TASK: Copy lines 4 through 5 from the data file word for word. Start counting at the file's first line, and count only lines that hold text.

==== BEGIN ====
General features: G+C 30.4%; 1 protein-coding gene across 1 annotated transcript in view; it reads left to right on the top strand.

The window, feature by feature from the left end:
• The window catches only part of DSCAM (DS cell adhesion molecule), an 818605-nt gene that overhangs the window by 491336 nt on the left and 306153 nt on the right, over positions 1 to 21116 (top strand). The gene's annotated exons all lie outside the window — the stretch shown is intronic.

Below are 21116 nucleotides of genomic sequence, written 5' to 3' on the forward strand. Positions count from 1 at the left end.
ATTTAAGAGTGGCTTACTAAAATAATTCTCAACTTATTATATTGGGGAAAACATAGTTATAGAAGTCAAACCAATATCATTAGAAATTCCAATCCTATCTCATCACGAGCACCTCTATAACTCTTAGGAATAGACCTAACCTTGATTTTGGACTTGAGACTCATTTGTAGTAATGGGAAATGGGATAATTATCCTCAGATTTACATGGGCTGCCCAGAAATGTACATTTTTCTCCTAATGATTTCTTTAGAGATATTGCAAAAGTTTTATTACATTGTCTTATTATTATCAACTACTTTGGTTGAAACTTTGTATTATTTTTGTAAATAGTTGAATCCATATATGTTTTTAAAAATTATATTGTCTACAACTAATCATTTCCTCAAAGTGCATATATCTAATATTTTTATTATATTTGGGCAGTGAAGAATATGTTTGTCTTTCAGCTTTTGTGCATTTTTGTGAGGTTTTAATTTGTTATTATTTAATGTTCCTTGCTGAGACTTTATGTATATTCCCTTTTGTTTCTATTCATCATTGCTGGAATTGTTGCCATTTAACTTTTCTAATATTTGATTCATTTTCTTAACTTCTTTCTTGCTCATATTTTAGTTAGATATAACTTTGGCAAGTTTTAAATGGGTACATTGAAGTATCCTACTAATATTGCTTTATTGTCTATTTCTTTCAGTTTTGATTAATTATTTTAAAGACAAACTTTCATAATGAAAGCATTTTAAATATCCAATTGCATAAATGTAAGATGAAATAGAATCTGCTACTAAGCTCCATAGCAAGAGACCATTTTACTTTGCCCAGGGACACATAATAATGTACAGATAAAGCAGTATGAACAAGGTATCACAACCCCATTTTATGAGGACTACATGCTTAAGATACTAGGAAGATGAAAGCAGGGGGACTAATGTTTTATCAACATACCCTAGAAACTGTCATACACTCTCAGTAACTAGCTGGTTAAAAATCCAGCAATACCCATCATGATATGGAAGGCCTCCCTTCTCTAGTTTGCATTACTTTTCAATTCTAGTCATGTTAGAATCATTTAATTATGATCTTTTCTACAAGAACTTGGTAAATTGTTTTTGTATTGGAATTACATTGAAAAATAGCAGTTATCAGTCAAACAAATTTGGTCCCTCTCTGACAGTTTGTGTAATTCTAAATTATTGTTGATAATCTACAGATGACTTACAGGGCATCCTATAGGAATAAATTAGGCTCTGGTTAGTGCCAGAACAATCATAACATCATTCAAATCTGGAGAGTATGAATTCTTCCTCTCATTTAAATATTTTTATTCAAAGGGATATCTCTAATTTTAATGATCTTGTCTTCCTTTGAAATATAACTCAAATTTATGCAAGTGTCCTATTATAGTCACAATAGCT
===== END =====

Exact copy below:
Below are 21116 nucleotides of genomic sequence, written 5' to 3' on the forward strand. Positions count from 1 at the left end.
ATTTAAGAGTGGCTTACTAAAATAATTCTCAACTTATTATATTGGGGAAAACATAGTTATAGAAGTCAAACCAATATCATTAGAAATTCCAATCCTATCTCATCACGAGCACCTCTATAACTCTTAGGAATAGACCTAACCTTGATTTTGGACTTGAGACTCATTTGTAGTAATGGGAAATGGGATAATTATCCTCAGATTTACATGGGCTGCCCAGAAATGTACATTTTTCTCCTAATGATTTCTTTAGAGATATTGCAAAAGTTTTATTACATTGTCTTATTATTATCAACTACTTTGGTTGAAACTTTGTATTATTTTTGTAAATAGTTGAATCCATATATGTTTTTAAAAATTATATTGTCTACAACTAATCATTTCCTCAAAGTGCATATATCTAATATTTTTATTATATTTGGGCAGTGAAGAATATGTTTGTCTTTCAGCTTTTGTGCATTTTTGTGAGGTTTTAATTTGTTATTATTTAATGTTCCTTGCTGAGACTTTATGTATATTCCCTTTTGTTTCTATTCATCATTGCTGGAATTGTTGCCATTTAACTTTTCTAATATTTGATTCATTTTCTTAACTTCTTTCTTGCTCATATTTTAGTTAGATATAACTTTGGCAAGTTTTAAATGGGTACATTGAAGTATCCTACTAATATTGCTTTATTGTCTATTTCTTTCAGTTTTGATTAATTATTTTAAAGACAAACTTTCATAATGAAAGCATTTTAAATATCCAATTGCATAAATGTAAGATGAAATAGAATCTGCTACTAAGCTCCATAGCAAGAGACCATTTTACTTTGCCCAGGGACACATAATAATGTACAGATAAAGCAGTATGAACAAGGTATCACAACCCCATTTTATGAGGACTACATGCTTAAGATACTAGGAAGATGAAAGCAGGGGGACTAATGTTTTATCAACATACCCTAGAAACTGTCATACACTCTCAGTAACTAGCTGGTTAAAAATCCAGCAATACCCATCATGATATGGAAGGCCTCCCTTCTCTAGTTTGCATTACTTTTCAATTCTAGTCATGTTAGAATCATTTAATTATGATCTTTTCTACAAGAACTTGGTAAATTGTTTTTGTATTGGAATTACATTGAAAAATAGCAGTTATCAGTCAAACAAATTTGGTCCCTCTCTGACAGTTTGTGTAATTCTAAATTATTGTTGATAATCTACAGATGACTTACAGGGCATCCTATAGGAATAAATTAGGCTCTGGTTAGTGCCAGAACAATCATAACATCATTCAAATCTGGAGAGTATGAATTCTTCCTCTCATTTAAATATTTTTATTCAAAGGGATATCTCTAATTTTAATGATCTTGTCTTCCTTTGAAATATAACTCAAATTTATGCAAGTGTCCTATTATAGTCACAATAGCT